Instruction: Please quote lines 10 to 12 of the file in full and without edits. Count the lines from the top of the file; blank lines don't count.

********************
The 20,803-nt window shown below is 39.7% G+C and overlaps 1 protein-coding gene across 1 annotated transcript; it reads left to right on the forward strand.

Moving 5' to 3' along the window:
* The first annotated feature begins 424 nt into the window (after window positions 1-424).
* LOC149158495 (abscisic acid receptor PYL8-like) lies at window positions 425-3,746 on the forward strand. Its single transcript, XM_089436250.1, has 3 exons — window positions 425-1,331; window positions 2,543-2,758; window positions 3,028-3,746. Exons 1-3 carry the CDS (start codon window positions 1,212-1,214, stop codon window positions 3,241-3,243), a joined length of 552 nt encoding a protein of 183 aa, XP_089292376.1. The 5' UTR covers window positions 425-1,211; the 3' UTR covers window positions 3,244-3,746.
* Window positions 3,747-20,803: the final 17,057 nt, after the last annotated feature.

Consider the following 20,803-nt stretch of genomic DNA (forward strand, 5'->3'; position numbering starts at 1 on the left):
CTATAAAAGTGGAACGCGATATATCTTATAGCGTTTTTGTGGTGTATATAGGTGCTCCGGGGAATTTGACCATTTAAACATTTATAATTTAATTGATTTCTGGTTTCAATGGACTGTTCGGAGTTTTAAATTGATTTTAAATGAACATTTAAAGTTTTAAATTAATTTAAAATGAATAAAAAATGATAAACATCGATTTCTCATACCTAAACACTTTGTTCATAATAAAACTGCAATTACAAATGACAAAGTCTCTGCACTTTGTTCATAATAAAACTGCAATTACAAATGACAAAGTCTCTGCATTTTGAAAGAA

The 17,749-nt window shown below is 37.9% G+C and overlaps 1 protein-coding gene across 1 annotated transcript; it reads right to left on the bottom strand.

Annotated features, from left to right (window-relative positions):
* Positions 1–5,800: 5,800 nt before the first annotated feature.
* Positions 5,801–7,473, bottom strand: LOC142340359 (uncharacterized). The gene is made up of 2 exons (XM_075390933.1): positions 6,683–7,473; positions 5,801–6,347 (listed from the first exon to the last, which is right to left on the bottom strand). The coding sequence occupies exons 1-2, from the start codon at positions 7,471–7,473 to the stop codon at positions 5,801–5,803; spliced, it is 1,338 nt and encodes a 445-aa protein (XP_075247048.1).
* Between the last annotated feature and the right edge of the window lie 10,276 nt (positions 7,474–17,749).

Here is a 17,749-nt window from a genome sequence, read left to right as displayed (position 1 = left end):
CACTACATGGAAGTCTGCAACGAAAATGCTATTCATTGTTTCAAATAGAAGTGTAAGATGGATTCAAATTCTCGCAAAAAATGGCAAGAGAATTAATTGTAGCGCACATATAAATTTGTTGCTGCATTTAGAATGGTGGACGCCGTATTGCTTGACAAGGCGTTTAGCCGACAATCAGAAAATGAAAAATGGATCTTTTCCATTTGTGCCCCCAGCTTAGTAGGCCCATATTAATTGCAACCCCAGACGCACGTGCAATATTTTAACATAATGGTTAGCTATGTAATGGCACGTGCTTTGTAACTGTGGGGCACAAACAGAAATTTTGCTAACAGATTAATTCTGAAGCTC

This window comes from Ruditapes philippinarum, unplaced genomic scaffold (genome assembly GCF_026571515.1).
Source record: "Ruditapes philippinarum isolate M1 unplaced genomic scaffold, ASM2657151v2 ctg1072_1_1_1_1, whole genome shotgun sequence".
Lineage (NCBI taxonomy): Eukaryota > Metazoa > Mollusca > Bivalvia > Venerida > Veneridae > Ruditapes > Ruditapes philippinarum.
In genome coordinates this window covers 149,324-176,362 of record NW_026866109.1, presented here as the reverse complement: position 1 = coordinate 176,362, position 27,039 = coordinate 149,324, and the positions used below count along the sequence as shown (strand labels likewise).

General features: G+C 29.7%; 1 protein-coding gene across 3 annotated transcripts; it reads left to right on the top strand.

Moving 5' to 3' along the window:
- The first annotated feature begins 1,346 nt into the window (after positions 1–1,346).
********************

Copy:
* Positions 1–5,800: 5,800 nt before the first annotated feature.
* Positions 5,801–7,473, bottom strand: LOC142340359 (uncharacterized). The gene is made up of 2 exons (XM_075390933.1): positions 6,683–7,473; positions 5,801–6,347 (listed from the first exon to the last, which is right to left on the bottom strand). The coding sequence occupies exons 1-2, from the start codon at positions 7,471–7,473 to the stop codon at positions 5,801–5,803; spliced, it is 1,338 nt and encodes a 445-aa protein (XP_075247048.1).
* Between the last annotated feature and the right edge of the window lie 10,276 nt (positions 7,474–17,749).